• Asymmetric Key Cryptography …RSA key generation algorithm1. Choose two distinct prime numbers p and q p = 61 q = 53 Dallas Web Security Group 4/8/2013 33
  • Asymmetric Key Cryptography …RSA key generation algorithmp = 61q = 532. Compute n = pq n = (61)(53) = 3233 Dallas Web Security Group 4/8/2013 34
  • Asymmetric Key Cryptography …RSA key generation algorithmp = 61q = 53n = 32333. Compute the totient of the product (pq) as (p - 1)(q - 1) φ(3233) = (61 - 1)(53 - 1) = 3120 Dallas Web Security Group 4/8/2013 35
  • Asymmetric Key Cryptography …RSA key generation algorithmp = 61q = 53n = 3233φ(n) = 31204. Choose and number 1 < e < φ(n) that is coprime to φ(n) Picking this number could be hard, but if we choose a prime number, then we just have to make sure that 3120 isn’t divisible by it So lets choose e = 17 Dallas Web Security Group 4/8/2013 36
  • Asymmetric Key Cryptography …RSA key generation algorithmp = 61q = 53n = 3233φ(n) = 3120e = 175. Solve for d given de ≡ 1 (mod φ(n)) This is a different way to write the modular multiplicative inverse of e (mod φ(n)) d(17) ≡ 1 (mod 3120) d = 2753 (17 * 2753 = 46801 which has remainder 1 when divided by 3120) Dallas Web Security Group 4/8/2013 37
  • Asymmetric Key Cryptography …RSA key generation algorithmp = 61q = 53n = 3233φ(n) = 3120e = 17d = 2753• To encrypt, our public key is (n = 3233, e = 17) with function C ≡ Me (mod n) Lets say M = 65 C ≡ 6517 (mod 3233) C = 2790 Dallas Web Security Group 4/8/2013 38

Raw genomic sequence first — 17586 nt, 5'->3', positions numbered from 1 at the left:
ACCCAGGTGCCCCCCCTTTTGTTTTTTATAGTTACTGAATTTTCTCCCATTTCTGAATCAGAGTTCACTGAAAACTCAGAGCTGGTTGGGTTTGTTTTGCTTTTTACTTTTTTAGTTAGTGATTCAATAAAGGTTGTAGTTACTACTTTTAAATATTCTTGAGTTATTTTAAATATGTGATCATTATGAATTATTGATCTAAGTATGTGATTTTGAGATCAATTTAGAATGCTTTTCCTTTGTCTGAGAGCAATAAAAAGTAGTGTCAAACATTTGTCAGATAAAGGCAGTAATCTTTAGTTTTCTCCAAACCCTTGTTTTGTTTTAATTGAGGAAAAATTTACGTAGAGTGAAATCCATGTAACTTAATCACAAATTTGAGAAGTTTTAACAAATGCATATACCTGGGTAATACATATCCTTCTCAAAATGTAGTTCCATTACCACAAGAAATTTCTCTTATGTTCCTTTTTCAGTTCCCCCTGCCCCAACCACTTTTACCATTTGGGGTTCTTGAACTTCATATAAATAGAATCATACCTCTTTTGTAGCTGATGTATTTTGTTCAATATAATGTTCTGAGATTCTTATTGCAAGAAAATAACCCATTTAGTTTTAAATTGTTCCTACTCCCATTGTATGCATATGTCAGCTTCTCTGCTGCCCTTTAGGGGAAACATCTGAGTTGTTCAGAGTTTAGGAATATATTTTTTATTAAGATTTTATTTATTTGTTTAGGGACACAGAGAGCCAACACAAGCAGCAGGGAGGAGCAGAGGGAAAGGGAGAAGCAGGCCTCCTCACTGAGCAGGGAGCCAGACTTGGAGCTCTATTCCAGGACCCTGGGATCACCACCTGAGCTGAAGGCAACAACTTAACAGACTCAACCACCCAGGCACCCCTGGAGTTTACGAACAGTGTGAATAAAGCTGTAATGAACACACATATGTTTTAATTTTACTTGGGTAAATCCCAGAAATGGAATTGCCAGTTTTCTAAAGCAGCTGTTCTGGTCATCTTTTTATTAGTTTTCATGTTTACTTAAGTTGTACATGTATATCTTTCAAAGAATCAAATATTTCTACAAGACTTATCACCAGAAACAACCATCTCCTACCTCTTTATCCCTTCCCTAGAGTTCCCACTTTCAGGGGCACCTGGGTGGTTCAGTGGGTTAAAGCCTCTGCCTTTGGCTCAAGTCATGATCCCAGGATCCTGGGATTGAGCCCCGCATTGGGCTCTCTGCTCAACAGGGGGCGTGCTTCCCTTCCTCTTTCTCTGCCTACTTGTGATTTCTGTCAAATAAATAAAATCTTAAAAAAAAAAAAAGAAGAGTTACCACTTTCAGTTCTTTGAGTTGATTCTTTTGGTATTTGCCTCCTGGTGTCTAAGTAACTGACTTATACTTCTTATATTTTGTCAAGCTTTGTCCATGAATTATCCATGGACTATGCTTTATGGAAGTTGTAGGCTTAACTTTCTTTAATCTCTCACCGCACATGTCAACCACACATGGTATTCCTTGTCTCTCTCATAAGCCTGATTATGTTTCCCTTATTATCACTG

• Asymmetric Key Cryptography …RSA key generation algorithmp = 61q = 53n = 3233φ(n) = 3120e = 17d = 2753C = 2790• To decrypt, our private key is (n = 3233, d = 2753) with function M ≡ Cd (mod n) M ≡ 2790 2753 (mod 3233) M = 65 Dallas Web Security Group 4/8/2013 39
  • Credits Dallas Web Security Group 4/8/2013 40
  • Credits …Credits• Credera• http://dictionary.reference.com/browse/cryptography• http://www.thegeekstuff.com/2012/07/cryptography-basics/• http://users.suse.com/~garloff/Writings/mutt_gpg/node3.html• All of Wikipedia• http://mathworld.wolfram.com Dallas Web Security Group 4/8/2013 41
  • Q&A Dallas Web Security Group 4/8/2013 42